The following quoted text is an excerpt of an article by Mary Carmichael, on Newsweek’s web site:
Psychiatrists call it the “trial and error factor”: when they set out to prescribe an antidepressant, they have no clinically proven way of knowing which one to choose. Any given antidepressant tends to help only about a third of patients; the other two-thirds end up doing the prescription shuffle, trying one drug, then another, then a third or fourth in hopes of finally hitting on a treatment that works.
In theory, pharmacogenetics—the subfield of personalized medicine that focuses on how people with different DNA variants respond to drugs—is supposed to solve this problem. The idea is to allow doctors to tailor their prescribing to their patients’ genes. But so far, despite all the research that has been done in the decade since the first draft of the Human Genome Project was released, the genetics of mental illness are still a maddeningly complex mystery.
What, then, to make of GeneSightRx, a new test that identifies variants in five genes and tells doctors which antidepressant to pick based on its results?
via GeneSightRx, CYP450, and Antidepressants. (Newsweek)
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Subcategories: opinion, mental health awareness month
By Andy Alt
I’m somewhat concerned about treatment options available for mental illness. I’m of the opinion that psychotropic drugs are over-prescribed. I believe their efficacy is overstated, and the risks understated.
- Feeling nervous, restless, fatigued, sleepy or having trouble sleeping (insomnia)
Those symptoms can cause depression, or are symptoms of depression. I believe that doctors who are qualified to prescribe SSRI or SNRI class medications do not have the tools necessary to, in many cases, make a clear, science-based distinction between cause and effect. This isn’t their fault of course. The technology, medical or otherwise, simply isn’t available. This isn’t true for all situations–if a doctor does a thorough job of documenting case history and listens carefully, there can be obvious signals that help define and distinguish how a medication might be negatively or positively impacting an individual. Continue reading →
Originally posted on Science & Space:
If making music isn’t the most ancient of human activities, it’s got to be pretty close. Melody and rhythm can trigger feelings from sadness to serenity to joy to awe; they can bring memories from childhood vividly back to life. The taste of a tiny cake may have inspired Marcel Proust to pen the seven-volume novel Remembrance of Things Past, but fire up the Rolling Stones’ “Satisfaction” and you’ll throw the entire baby-boom generation into a Woodstock-era reverie.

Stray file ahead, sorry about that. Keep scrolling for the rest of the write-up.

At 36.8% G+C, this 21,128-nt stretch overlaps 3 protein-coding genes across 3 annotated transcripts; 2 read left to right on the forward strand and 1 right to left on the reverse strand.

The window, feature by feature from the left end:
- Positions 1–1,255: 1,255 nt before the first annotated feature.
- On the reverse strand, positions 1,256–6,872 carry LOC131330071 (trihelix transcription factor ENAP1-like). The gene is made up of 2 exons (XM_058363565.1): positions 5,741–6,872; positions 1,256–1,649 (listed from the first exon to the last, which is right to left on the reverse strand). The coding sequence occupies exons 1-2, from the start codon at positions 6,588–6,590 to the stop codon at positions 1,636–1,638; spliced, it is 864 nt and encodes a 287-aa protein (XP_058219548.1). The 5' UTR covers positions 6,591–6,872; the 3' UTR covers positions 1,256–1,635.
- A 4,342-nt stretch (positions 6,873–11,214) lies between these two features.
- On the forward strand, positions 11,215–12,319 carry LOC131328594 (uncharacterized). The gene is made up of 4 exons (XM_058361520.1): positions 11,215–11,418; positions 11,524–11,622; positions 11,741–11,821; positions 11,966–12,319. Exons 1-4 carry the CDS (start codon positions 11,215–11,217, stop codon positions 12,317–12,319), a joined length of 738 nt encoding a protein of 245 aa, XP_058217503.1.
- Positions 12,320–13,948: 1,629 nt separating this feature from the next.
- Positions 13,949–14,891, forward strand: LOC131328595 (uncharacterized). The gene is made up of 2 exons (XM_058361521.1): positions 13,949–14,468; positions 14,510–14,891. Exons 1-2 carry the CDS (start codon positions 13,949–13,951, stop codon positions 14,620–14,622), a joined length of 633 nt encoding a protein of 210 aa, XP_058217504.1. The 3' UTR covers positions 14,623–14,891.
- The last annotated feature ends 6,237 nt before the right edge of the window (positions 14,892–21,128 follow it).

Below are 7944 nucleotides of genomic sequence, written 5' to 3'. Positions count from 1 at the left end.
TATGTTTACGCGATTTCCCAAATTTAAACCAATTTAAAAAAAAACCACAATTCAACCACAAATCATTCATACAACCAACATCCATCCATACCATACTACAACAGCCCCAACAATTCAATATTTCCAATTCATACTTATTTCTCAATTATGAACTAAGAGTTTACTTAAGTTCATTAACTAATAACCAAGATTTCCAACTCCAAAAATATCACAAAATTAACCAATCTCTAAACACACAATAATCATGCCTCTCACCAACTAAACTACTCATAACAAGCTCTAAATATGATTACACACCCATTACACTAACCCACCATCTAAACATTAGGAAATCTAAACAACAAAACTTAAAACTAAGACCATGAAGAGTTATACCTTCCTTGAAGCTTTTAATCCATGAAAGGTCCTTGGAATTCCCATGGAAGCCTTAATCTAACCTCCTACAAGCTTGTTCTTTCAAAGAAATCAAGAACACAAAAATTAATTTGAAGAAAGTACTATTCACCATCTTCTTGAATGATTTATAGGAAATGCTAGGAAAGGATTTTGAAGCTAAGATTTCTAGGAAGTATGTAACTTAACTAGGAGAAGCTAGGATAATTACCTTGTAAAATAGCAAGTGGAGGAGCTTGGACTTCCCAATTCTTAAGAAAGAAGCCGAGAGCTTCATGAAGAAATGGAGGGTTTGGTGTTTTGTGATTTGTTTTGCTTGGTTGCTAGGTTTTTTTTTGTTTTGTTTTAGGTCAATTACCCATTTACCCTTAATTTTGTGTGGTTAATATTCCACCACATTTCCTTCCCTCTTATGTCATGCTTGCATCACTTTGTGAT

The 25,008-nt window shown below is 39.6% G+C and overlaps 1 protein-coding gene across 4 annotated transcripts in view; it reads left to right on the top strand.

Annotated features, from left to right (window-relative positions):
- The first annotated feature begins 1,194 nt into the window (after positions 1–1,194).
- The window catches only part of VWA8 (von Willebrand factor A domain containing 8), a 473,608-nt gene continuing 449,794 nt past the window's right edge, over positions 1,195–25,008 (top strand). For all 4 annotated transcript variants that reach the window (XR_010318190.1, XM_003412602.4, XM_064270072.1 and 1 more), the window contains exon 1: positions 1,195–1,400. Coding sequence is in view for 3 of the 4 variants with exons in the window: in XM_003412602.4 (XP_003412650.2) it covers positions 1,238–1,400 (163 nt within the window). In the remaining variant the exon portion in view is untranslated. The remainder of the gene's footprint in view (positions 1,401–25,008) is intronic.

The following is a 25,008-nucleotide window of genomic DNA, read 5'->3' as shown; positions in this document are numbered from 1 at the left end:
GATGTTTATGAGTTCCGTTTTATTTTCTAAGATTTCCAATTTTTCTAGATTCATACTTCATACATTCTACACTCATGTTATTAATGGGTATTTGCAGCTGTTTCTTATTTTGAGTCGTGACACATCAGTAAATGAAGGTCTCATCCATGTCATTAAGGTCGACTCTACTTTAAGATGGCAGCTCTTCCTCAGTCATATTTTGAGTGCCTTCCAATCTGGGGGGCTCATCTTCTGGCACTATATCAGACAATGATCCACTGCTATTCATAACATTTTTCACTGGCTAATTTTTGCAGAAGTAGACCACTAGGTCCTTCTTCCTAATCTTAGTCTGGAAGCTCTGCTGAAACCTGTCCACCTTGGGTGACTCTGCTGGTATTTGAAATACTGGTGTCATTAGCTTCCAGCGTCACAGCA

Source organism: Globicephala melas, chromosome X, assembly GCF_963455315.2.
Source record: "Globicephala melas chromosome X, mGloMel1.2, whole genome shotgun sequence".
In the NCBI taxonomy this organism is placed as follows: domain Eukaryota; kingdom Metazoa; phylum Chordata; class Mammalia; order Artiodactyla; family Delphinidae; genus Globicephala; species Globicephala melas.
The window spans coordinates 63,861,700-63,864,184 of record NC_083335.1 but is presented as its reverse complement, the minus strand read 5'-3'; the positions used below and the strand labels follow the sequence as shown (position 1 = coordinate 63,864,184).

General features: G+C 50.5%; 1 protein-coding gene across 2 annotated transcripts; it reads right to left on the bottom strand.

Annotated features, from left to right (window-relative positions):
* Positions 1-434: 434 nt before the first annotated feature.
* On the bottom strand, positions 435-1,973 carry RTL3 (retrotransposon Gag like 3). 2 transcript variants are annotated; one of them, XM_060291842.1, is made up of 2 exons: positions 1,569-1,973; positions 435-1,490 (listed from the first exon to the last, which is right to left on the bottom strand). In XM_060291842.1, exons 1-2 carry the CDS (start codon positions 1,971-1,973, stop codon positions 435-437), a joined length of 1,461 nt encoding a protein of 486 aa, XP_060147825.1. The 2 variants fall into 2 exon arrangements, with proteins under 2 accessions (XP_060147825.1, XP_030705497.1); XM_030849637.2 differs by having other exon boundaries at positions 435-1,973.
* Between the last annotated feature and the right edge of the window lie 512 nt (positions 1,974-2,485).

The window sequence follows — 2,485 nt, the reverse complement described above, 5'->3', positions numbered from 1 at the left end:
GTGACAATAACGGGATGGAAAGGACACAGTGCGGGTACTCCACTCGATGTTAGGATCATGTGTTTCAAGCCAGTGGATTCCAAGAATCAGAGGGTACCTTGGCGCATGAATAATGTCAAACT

From an evolutionary point of view, however, music doesn’t seem to make sense. Unlike sex, say, or food, it did nothing to help our distant ancestors survive and reproduce. Yet music and its effects are in powerful evidence across virtually all cultures, so it must satisfy some sort of universal need — often in ways we can’t begin to fathom. A few years ago, a single composition lifted Valorie Salimpoor…
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Originally posted on Haley J Snyder:
Friday Funday!! Today I want to share an easy, cost effective way to stay positive and remind yourself that life will always get better. The other day, I came up with a playlist for myself that includes songs that not only build you up, but also offer encouragement for your daily life – don’t worry, it’s not boring or lame! The songs and their links are below, I hope you enjoy!!
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Originally posted on Kitt O'Malley:
Twice in one year, her senior year at UC Berkeley, she was raped by men she knew. One was a friend of a couple of her housemates. He wanted her and pursued her relentlessly. She finally aquieced to a date. After dinner at his place, he refused to take her home when she said she wanted to leave. He insisted she stay the night. She did not have taxi fare to leave and go home, so she submitted and stayed the night. The word “submitted” sounded so wrong to her as a feminist, but it is how she felt. The feeling was alien and unnatural for her and caused her great shame. She thought of herself as strong and assertive, not as submissive. The fact was she didn’t feel safe alone on the streets of Oakland. She wasn’t familiar with his neighborhood, and had no idea how to get back to her own neighborhood near the Ashby BART station. Although it…
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